19!FlowVisor has a command-line interface that the FV admin can use to configure and interact with it (called "fvctl"), but in GENI, each !FlowVisor is generally completely controlled by FOAM. It can sometimes be useful to use fvctl to examine !FlowVisor state, but you typically won't need (or want) to change FV state with fvctl.
     21In InstaGENI racks, FOAM and !FlowVisor run on separate VMs; in ExoGENI racks, they both run on the rack's head node. In non-rack deployment, they often run on one host (VM or physical), but separating them can be useful for isolation purposes, e.g. so that if you need to reboot the FOAM server for whatever reason, that doesn't affect !FlowVisor.
     23The !OpenFlow control path thus runs from the switch through !FlowVisor to the experimenter's controller. FOAM is not in the !OpenFlow control path; it talks to !FlowVisor via FV's XMLRPC API, and to experimenters via the GENI AM API.
     25= !FlowVisor =
     27Our main FV page has a section with [wiki:FlowVisor#Usefulcommands useful fvctl and fvconfig commands]. You generally won't need to use any of these except when debugging a problem.
     29If you do encounter !FlowVisor issues, see our [wiki:FlowVisor#Issuereporting FV issue reporting guidelines] for some useful tips.
     31As of 2013-07, the rack teams are responsible for deciding whether and when to schedule !FlowVisor upgrades, so if you're a rack admin, you generally shouldn't upgrade FV except when advised by the rack teams. For other FOAM admins, the GPO will typically post to to recommend/request that sites upgrade.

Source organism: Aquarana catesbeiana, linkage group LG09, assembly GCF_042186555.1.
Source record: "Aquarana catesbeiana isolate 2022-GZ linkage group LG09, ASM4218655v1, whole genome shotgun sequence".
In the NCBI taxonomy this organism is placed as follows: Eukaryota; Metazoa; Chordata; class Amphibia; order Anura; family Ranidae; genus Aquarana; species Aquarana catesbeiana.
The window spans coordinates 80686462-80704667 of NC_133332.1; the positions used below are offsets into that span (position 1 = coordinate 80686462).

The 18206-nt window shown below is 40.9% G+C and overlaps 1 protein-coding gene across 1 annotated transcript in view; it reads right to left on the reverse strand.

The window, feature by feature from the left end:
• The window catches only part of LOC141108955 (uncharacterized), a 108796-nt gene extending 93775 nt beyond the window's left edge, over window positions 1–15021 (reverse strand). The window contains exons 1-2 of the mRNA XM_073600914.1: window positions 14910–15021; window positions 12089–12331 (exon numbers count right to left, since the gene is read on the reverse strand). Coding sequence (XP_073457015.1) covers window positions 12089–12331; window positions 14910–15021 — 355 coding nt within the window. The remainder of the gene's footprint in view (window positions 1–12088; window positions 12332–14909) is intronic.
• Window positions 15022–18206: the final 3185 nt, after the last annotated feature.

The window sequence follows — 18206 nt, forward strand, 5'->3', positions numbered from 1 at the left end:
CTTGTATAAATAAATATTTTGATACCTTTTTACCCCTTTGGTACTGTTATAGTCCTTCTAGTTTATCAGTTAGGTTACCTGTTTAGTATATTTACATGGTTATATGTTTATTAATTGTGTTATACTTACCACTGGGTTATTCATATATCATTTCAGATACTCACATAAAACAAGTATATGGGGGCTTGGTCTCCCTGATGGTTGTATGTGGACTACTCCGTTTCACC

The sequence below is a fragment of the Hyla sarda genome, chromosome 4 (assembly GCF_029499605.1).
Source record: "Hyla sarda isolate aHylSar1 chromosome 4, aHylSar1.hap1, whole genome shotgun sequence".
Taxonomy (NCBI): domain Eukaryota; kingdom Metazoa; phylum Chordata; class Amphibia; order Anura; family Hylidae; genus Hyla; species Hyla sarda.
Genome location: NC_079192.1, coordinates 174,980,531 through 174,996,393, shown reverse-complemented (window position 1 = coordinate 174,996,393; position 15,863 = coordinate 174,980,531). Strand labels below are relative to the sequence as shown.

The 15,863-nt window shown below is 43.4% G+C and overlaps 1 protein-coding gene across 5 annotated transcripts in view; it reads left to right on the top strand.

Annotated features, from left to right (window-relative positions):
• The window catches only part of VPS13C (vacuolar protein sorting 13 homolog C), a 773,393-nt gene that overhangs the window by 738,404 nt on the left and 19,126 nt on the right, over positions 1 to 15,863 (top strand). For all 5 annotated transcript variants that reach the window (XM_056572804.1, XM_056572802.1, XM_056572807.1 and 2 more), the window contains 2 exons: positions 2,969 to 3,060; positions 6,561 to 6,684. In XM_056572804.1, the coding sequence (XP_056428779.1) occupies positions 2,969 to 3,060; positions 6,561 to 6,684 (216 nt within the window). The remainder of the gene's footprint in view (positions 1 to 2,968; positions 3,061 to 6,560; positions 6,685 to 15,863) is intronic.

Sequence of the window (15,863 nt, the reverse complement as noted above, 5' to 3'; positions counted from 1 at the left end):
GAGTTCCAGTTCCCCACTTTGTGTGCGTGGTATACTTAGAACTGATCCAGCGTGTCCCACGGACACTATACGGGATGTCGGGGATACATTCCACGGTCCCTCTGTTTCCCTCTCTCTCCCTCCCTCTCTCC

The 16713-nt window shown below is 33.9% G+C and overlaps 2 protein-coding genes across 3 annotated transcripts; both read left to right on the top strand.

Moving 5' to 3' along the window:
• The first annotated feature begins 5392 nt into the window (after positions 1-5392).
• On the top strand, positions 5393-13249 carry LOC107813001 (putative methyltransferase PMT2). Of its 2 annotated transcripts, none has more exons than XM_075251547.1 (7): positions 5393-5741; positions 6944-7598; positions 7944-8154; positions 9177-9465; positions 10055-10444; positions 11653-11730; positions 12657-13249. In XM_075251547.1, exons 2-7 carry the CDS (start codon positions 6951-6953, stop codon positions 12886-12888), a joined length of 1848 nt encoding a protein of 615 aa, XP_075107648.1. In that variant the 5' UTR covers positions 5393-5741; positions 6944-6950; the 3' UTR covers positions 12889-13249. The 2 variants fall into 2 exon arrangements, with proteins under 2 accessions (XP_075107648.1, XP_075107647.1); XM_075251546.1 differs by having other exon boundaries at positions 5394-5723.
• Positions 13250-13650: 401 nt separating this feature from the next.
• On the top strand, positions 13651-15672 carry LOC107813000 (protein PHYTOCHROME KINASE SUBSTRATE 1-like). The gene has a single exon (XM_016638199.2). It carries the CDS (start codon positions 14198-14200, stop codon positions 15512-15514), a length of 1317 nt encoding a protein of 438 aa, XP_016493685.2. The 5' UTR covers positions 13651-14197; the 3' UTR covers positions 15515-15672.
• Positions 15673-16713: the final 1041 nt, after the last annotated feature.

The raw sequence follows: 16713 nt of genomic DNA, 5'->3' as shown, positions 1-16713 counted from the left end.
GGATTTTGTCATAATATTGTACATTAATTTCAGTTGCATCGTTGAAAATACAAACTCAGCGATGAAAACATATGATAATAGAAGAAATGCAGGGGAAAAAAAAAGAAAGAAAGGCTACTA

33= FOAM =
     35In most GENI aggregates, when an experimenter requests resources, the request is automatically approved if the requested resources are available, and rejected otherwise. For example, if an experimenter requests three ExoGENI VMs, the ExoGENI AM can satsify that request if it has the the resources available to create three VMs, or not if it doesn't, but in any case without affecting anyone else. The situation is more complicated in FOAM, since !OpenFlow resources can be shared, and requests from experimenters can overlap. For example, if an experimenter requests an IP subnet (e.g., FOAM needs to check whether any other experimenters have already requested IP space that overlaps with that subnet (such as or